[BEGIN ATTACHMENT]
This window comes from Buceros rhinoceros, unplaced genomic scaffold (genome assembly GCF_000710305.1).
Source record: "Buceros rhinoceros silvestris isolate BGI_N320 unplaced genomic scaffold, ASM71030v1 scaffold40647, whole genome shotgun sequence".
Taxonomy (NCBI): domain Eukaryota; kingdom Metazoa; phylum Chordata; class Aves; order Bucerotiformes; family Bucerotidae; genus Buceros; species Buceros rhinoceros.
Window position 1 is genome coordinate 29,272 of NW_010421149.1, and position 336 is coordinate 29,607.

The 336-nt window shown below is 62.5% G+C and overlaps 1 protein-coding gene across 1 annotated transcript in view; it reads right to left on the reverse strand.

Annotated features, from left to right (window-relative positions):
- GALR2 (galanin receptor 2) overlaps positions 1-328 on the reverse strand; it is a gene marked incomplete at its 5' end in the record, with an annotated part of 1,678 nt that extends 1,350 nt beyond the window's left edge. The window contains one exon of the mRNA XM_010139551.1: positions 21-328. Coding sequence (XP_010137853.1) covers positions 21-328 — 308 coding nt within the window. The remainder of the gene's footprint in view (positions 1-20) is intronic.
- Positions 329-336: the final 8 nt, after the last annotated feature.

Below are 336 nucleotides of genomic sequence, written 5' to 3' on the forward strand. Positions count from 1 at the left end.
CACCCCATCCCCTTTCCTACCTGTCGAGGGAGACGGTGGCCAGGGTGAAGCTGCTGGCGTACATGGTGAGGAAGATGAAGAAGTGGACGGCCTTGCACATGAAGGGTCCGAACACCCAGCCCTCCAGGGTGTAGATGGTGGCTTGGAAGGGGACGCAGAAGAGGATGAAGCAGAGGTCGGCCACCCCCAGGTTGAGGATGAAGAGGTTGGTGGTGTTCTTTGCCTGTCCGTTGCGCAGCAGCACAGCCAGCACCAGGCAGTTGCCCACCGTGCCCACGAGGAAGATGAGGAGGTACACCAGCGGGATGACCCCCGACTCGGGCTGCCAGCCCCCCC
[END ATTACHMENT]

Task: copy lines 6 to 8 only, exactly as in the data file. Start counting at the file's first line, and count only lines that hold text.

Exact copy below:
Annotated features, from left to right (window-relative positions):
- GALR2 (galanin receptor 2) overlaps positions 1-328 on the reverse strand; it is a gene marked incomplete at its 5' end in the record, with an annotated part of 1,678 nt that extends 1,350 nt beyond the window's left edge. The window contains one exon of the mRNA XM_010139551.1: positions 21-328. Coding sequence (XP_010137853.1) covers positions 21-328 — 308 coding nt within the window. The remainder of the gene's footprint in view (positions 1-20) is intronic.
- Positions 329-336: the final 8 nt, after the last annotated feature.